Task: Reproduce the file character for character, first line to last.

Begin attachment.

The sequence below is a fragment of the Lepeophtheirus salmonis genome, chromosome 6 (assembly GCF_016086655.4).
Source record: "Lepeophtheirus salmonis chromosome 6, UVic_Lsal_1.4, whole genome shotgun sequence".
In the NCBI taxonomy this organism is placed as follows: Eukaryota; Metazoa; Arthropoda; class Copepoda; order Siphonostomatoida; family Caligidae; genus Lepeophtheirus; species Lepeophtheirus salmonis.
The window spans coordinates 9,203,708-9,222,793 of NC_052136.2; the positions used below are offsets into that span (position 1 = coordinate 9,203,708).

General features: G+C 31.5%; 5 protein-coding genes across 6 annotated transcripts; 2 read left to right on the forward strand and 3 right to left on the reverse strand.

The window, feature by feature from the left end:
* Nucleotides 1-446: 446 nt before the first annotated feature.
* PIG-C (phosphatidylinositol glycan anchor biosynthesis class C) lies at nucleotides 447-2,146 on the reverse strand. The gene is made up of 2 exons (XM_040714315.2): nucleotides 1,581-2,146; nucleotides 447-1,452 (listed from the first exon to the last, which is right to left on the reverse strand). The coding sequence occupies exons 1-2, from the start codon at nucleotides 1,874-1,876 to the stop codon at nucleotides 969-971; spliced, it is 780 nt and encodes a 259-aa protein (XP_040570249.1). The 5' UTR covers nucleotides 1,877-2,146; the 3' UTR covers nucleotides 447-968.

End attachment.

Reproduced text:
The sequence below is a fragment of the Lepeophtheirus salmonis genome, chromosome 6 (assembly GCF_016086655.4).
Source record: "Lepeophtheirus salmonis chromosome 6, UVic_Lsal_1.4, whole genome shotgun sequence".
In the NCBI taxonomy this organism is placed as follows: Eukaryota; Metazoa; Arthropoda; class Copepoda; order Siphonostomatoida; family Caligidae; genus Lepeophtheirus; species Lepeophtheirus salmonis.
The window spans coordinates 9,203,708-9,222,793 of NC_052136.2; the positions used below are offsets into that span (position 1 = coordinate 9,203,708).

General features: G+C 31.5%; 5 protein-coding genes across 6 annotated transcripts; 2 read left to right on the forward strand and 3 right to left on the reverse strand.

The window, feature by feature from the left end:
* Nucleotides 1-446: 446 nt before the first annotated feature.
* PIG-C (phosphatidylinositol glycan anchor biosynthesis class C) lies at nucleotides 447-2,146 on the reverse strand. The gene is made up of 2 exons (XM_040714315.2): nucleotides 1,581-2,146; nucleotides 447-1,452 (listed from the first exon to the last, which is right to left on the reverse strand). The coding sequence occupies exons 1-2, from the start codon at nucleotides 1,874-1,876 to the stop codon at nucleotides 969-971; spliced, it is 780 nt and encodes a 259-aa protein (XP_040570249.1). The 5' UTR covers nucleotides 1,877-2,146; the 3' UTR covers nucleotides 447-968.